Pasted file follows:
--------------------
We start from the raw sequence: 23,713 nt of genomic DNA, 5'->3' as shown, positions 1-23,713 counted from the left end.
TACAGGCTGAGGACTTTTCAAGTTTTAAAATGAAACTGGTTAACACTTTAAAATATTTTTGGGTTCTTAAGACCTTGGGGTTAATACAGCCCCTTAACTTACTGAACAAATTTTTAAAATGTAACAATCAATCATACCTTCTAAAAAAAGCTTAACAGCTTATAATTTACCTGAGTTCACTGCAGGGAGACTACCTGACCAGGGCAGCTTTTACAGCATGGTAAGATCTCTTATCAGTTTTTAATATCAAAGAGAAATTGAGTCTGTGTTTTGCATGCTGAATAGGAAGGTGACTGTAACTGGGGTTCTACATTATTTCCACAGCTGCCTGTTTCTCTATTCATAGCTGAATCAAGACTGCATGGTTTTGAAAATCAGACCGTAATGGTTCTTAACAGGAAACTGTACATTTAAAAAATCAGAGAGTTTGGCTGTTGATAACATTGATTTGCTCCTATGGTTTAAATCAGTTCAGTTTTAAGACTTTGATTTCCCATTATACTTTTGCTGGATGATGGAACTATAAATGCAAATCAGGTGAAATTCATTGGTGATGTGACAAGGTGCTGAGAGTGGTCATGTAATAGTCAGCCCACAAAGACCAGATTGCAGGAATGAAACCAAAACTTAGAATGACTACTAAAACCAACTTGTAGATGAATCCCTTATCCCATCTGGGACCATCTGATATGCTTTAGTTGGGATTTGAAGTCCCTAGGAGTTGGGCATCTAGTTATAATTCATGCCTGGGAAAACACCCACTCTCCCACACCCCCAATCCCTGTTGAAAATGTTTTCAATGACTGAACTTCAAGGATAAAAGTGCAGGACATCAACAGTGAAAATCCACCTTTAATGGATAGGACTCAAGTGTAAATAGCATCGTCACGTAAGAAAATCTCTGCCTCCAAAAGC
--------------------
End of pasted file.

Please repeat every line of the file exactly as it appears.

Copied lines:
We start from the raw sequence: 23,713 nt of genomic DNA, 5'->3' as shown, positions 1-23,713 counted from the left end.
TACAGGCTGAGGACTTTTCAAGTTTTAAAATGAAACTGGTTAACACTTTAAAATATTTTTGGGTTCTTAAGACCTTGGGGTTAATACAGCCCCTTAACTTACTGAACAAATTTTTAAAATGTAACAATCAATCATACCTTCTAAAAAAAGCTTAACAGCTTATAATTTACCTGAGTTCACTGCAGGGAGACTACCTGACCAGGGCAGCTTTTACAGCATGGTAAGATCTCTTATCAGTTTTTAATATCAAAGAGAAATTGAGTCTGTGTTTTGCATGCTGAATAGGAAGGTGACTGTAACTGGGGTTCTACATTATTTCCACAGCTGCCTGTTTCTCTATTCATAGCTGAATCAAGACTGCATGGTTTTGAAAATCAGACCGTAATGGTTCTTAACAGGAAACTGTACATTTAAAAAATCAGAGAGTTTGGCTGTTGATAACATTGATTTGCTCCTATGGTTTAAATCAGTTCAGTTTTAAGACTTTGATTTCCCATTATACTTTTGCTGGATGATGGAACTATAAATGCAAATCAGGTGAAATTCATTGGTGATGTGACAAGGTGCTGAGAGTGGTCATGTAATAGTCAGCCCACAAAGACCAGATTGCAGGAATGAAACCAAAACTTAGAATGACTACTAAAACCAACTTGTAGATGAATCCCTTATCCCATCTGGGACCATCTGATATGCTTTAGTTGGGATTTGAAGTCCCTAGGAGTTGGGCATCTAGTTATAATTCATGCCTGGGAAAACACCCACTCTCCCACACCCCCAATCCCTGTTGAAAATGTTTTCAATGACTGAACTTCAAGGATAAAAGTGCAGGACATCAACAGTGAAAATCCACCTTTAATGGATAGGACTCAAGTGTAAATAGCATCGTCACGTAAGAAAATCTCTGCCTCCAAAAGC